* Dollar index set to post tiny losses for the week
* More trade tariffs could offset U.S. tax reform - BOFAML
* Graphic: World FX rates in 2018 tmsnrt.rs/2egbfVh
By Saikat Chatterjee
LONDON, June 22 (Reuters) - The euro trimmed some early gains on Friday as concerns of a growing trade conflict between the world’s two biggest economies kept a lid on appetite for taking large risky bets.
In early trading, the single currency had rallied half a percent after stronger than expected French business activity in June raised hopes that concerns about a widening slowdown in the eurozone in the second quarter may be slightly overdone.
With Germany flash services PMI data also beating forecasts, the single currency briefly rose to the day’s highs at $1.1674.
Those gains were partially reversed as investors worried about the widening fallout of a trade war between the United States and China.
“Something which has been brewing in the background for the last few months has finally hit center stage and that is a key risk to markets,” said Gerard Fitzpatrick, CIO of EMEA at Russell Investments.
U.S. President Donald Trump threatened on Monday to hit $200 billion of Chinese imports with 10 percent tariffs if China retaliates against his previous targeting of $50 billion in import.
Bank of America Merrill Lynch strategists estimate that if Trump goes ahead with its threat that would be bigger than the individual tax cut from the U.S. tax reforms with wider impact on confidence and supply chains.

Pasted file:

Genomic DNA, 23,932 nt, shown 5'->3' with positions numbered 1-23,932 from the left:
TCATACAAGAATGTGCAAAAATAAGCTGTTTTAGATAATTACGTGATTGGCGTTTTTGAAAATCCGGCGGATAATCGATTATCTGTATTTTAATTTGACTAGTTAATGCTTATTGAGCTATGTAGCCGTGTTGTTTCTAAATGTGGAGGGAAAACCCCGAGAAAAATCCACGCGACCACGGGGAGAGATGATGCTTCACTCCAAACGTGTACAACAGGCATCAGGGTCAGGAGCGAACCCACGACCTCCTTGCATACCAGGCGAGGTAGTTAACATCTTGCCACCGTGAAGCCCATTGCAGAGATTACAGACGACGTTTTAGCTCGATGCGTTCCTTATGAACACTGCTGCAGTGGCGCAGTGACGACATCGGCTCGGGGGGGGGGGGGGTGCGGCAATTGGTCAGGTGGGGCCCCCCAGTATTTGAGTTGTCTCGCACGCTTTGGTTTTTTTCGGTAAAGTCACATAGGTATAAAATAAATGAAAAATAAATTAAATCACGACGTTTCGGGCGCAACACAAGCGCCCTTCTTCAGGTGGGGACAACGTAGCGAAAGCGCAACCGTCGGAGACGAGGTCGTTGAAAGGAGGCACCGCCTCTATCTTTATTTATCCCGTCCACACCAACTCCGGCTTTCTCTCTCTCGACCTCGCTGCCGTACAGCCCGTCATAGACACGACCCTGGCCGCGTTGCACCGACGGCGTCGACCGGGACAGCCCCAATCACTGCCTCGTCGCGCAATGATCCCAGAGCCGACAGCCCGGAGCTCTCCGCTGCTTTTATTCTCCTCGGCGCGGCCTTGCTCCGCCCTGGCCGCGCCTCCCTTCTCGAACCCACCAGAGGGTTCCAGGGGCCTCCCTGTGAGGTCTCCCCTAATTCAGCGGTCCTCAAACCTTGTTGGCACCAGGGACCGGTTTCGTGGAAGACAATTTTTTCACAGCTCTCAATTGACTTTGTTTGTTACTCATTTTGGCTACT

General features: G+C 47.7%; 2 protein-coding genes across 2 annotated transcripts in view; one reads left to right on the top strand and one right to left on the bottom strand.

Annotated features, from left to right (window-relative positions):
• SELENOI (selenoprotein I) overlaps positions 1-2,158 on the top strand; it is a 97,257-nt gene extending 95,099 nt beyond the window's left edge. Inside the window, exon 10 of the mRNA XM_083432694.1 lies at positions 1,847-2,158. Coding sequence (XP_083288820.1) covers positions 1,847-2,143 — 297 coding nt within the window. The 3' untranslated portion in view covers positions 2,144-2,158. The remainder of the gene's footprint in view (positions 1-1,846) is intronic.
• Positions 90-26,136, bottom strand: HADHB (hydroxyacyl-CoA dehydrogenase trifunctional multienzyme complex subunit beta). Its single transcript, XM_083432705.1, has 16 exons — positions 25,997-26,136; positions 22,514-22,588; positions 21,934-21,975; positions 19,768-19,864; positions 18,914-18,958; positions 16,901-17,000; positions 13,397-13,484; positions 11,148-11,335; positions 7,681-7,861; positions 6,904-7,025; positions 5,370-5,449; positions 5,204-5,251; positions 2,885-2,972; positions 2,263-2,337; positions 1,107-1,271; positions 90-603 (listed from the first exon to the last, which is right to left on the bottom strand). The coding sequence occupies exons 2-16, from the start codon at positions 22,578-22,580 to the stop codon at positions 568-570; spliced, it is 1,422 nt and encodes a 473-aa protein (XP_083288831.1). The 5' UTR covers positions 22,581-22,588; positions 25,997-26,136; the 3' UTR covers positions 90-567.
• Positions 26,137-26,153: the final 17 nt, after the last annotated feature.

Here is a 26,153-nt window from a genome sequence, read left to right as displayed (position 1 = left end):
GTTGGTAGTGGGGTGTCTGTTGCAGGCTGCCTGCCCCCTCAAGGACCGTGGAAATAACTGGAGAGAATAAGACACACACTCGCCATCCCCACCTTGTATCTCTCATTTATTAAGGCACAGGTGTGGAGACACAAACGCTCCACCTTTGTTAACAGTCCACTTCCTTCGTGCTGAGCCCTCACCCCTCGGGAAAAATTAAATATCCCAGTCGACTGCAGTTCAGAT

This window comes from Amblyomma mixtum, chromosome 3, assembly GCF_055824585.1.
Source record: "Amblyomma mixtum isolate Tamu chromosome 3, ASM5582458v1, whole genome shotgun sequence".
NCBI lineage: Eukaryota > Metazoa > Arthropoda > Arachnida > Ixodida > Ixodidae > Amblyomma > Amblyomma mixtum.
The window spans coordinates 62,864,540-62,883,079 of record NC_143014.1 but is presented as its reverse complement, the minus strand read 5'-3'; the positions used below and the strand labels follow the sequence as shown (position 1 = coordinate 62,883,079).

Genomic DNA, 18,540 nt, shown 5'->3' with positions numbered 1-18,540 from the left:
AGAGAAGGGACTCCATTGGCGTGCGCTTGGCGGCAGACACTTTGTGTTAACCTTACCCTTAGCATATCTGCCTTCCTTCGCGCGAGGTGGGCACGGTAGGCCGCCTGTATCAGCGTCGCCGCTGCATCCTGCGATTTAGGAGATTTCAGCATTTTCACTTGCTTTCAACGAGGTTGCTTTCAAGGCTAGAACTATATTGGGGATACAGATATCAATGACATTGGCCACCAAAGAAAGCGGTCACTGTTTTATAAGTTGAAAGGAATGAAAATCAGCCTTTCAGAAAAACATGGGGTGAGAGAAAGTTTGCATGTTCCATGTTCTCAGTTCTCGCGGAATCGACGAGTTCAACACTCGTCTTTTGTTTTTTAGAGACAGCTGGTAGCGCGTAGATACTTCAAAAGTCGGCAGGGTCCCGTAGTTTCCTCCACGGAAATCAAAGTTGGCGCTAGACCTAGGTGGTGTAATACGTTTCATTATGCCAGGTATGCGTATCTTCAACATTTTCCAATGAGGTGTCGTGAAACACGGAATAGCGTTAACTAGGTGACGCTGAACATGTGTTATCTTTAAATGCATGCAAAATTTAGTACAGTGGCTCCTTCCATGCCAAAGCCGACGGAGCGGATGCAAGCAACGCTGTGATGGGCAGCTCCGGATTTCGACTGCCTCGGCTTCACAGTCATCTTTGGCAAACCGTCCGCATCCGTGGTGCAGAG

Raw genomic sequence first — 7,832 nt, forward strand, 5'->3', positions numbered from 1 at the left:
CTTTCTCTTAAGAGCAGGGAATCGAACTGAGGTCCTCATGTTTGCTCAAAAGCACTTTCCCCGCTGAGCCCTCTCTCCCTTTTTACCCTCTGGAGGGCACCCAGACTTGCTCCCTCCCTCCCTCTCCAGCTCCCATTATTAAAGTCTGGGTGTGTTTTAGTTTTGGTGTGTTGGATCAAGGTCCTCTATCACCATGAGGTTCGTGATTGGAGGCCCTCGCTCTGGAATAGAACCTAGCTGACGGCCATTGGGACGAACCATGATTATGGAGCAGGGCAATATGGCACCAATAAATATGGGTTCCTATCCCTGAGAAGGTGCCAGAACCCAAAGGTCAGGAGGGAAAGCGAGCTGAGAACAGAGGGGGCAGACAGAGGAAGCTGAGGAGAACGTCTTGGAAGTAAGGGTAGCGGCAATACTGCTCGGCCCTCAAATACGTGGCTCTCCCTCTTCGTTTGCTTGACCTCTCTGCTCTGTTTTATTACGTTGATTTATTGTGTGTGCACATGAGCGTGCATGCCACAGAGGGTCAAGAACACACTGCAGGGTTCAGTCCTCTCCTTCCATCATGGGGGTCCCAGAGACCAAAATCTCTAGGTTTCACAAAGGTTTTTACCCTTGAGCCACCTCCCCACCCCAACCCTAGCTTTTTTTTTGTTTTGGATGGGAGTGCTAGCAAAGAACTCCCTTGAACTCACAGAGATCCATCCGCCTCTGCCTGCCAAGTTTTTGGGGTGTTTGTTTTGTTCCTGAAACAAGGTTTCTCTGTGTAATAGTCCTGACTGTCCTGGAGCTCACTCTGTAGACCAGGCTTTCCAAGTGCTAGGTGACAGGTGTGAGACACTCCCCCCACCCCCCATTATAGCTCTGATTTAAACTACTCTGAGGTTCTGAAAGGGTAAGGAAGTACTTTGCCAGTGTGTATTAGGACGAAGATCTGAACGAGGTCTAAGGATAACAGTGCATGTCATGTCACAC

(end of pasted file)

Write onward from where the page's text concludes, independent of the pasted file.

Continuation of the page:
The dollar index edged from the day’s lows and was broadly flat on the day at 94.65. For the week it is set to post a tiny 0.1 percent loss.
Despite some softness going into the U.S. session, the single currency recouped some of the losses it sustained last week in the wake of the European Central Bank pushing back its expectations of its first rate hike by a few months.
For the week it is poised to register a 0.5 percent rise, breaking last week’s fall. The euro stood 0.3 percent higher on the day at $1.16380.
“There was a lot of euro selling in the last few weeks because of the Italian market selloff and German politics, but those concerns have vanished and we are now advising clients to hold on to their euro positions,” said Manuel Oliveri, a currency strategist at Credit Agricole in London.
Sentiment towards the euro was also boosted by a general increase in risk appetite across the board with Asian stocks up half a percent while high-yielding currencies such as the Australian dollar and the New Zealand dollar also posting chunky gains.
Against the yen, the greenback was little changed and was modestly higher at 110.14 yen, below a one-week high of 110.76 scaled the previous day amid lingering concerns over the trade dispute between the United States and China.
“The potential for all-out trade war, European political risks and emerging market volatility remain potent factors that should contain dollar/yen within the current range, though the lack of downside over the last week or so suggests stronger underlying demand,” wrote Robert Rennie, head of market strategy at Westpac.
Sterling last traded at $1.3284, building on from Thursday’s gains after Bank of England Chief Economist Andy Haldane unexpectedly joined the minority of policymakers calling for rates to rise to 0.75 percent, citing concerns about growing wage pressure.
Reporting by Saikat Chatterjee; Additional reporting by Shinichi Saoshiro in TOKYO; Editing by William Maclean